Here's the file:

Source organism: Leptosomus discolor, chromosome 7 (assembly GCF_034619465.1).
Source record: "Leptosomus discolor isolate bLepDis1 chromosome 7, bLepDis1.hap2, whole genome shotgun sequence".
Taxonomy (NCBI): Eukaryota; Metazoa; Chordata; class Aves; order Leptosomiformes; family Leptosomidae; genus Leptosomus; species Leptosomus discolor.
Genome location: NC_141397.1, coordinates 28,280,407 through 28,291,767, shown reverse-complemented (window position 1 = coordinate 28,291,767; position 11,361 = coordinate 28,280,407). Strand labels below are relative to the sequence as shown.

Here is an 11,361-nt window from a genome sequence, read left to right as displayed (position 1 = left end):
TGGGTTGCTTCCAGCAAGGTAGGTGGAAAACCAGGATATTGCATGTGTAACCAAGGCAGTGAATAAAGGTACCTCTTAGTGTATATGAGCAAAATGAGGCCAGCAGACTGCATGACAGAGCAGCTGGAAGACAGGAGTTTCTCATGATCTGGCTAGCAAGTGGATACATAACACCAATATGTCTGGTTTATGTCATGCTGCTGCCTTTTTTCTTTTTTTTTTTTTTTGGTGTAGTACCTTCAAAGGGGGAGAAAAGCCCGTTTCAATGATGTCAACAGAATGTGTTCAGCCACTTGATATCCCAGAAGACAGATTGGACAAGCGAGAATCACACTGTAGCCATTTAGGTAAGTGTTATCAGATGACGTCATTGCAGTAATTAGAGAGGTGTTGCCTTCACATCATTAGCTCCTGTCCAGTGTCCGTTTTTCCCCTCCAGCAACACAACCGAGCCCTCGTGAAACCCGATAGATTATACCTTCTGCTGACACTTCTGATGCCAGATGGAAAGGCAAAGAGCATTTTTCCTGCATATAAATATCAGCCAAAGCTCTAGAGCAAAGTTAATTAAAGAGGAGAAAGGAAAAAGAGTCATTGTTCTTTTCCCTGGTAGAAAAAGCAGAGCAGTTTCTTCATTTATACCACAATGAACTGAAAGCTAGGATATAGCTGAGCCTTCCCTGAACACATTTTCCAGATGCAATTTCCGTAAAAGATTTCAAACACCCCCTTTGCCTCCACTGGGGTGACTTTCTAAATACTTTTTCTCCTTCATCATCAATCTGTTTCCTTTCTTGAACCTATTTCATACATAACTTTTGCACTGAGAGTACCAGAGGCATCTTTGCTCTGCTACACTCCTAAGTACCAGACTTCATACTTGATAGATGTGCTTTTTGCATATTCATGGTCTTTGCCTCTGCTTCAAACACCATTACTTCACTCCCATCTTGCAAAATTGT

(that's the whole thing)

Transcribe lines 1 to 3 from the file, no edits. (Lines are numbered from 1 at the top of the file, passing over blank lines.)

Source organism: Leptosomus discolor, chromosome 7 (assembly GCF_034619465.1).
Source record: "Leptosomus discolor isolate bLepDis1 chromosome 7, bLepDis1.hap2, whole genome shotgun sequence".
Taxonomy (NCBI): Eukaryota; Metazoa; Chordata; class Aves; order Leptosomiformes; family Leptosomidae; genus Leptosomus; species Leptosomus discolor.